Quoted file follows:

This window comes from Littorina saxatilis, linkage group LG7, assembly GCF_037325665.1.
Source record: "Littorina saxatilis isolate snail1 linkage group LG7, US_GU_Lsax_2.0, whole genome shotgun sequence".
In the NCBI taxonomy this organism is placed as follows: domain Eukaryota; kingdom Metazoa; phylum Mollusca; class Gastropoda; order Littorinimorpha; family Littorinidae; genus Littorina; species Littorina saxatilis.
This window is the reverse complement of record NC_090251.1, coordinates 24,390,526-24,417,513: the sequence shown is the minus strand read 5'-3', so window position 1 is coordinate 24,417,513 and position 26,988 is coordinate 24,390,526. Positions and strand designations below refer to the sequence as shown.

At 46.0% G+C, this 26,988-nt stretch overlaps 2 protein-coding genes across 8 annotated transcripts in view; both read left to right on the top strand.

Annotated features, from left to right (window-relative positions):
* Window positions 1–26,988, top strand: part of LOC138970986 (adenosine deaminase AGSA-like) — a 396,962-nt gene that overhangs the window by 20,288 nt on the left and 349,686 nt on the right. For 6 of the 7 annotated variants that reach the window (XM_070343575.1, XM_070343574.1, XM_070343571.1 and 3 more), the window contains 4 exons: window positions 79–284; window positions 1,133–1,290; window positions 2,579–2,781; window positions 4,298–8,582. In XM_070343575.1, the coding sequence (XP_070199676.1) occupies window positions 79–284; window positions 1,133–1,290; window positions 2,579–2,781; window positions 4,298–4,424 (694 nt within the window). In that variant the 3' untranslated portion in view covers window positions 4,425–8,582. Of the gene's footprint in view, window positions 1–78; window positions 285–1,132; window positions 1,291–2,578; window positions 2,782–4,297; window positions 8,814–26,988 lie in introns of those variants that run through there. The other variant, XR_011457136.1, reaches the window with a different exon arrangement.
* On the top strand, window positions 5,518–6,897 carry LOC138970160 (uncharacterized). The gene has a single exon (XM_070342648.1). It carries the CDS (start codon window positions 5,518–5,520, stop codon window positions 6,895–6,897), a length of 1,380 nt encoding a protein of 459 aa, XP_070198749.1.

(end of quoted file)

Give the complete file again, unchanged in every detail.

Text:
This window comes from Littorina saxatilis, linkage group LG7, assembly GCF_037325665.1.
Source record: "Littorina saxatilis isolate snail1 linkage group LG7, US_GU_Lsax_2.0, whole genome shotgun sequence".
In the NCBI taxonomy this organism is placed as follows: domain Eukaryota; kingdom Metazoa; phylum Mollusca; class Gastropoda; order Littorinimorpha; family Littorinidae; genus Littorina; species Littorina saxatilis.
This window is the reverse complement of record NC_090251.1, coordinates 24,390,526-24,417,513: the sequence shown is the minus strand read 5'-3', so window position 1 is coordinate 24,417,513 and position 26,988 is coordinate 24,390,526. Positions and strand designations below refer to the sequence as shown.

At 46.0% G+C, this 26,988-nt stretch overlaps 2 protein-coding genes across 8 annotated transcripts in view; both read left to right on the top strand.

Annotated features, from left to right (window-relative positions):
* Window positions 1–26,988, top strand: part of LOC138970986 (adenosine deaminase AGSA-like) — a 396,962-nt gene that overhangs the window by 20,288 nt on the left and 349,686 nt on the right. For 6 of the 7 annotated variants that reach the window (XM_070343575.1, XM_070343574.1, XM_070343571.1 and 3 more), the window contains 4 exons: window positions 79–284; window positions 1,133–1,290; window positions 2,579–2,781; window positions 4,298–8,582. In XM_070343575.1, the coding sequence (XP_070199676.1) occupies window positions 79–284; window positions 1,133–1,290; window positions 2,579–2,781; window positions 4,298–4,424 (694 nt within the window). In that variant the 3' untranslated portion in view covers window positions 4,425–8,582. Of the gene's footprint in view, window positions 1–78; window positions 285–1,132; window positions 1,291–2,578; window positions 2,782–4,297; window positions 8,814–26,988 lie in introns of those variants that run through there. The other variant, XR_011457136.1, reaches the window with a different exon arrangement.
* On the top strand, window positions 5,518–6,897 carry LOC138970160 (uncharacterized). The gene has a single exon (XM_070342648.1). It carries the CDS (start codon window positions 5,518–5,520, stop codon window positions 6,895–6,897), a length of 1,380 nt encoding a protein of 459 aa, XP_070198749.1.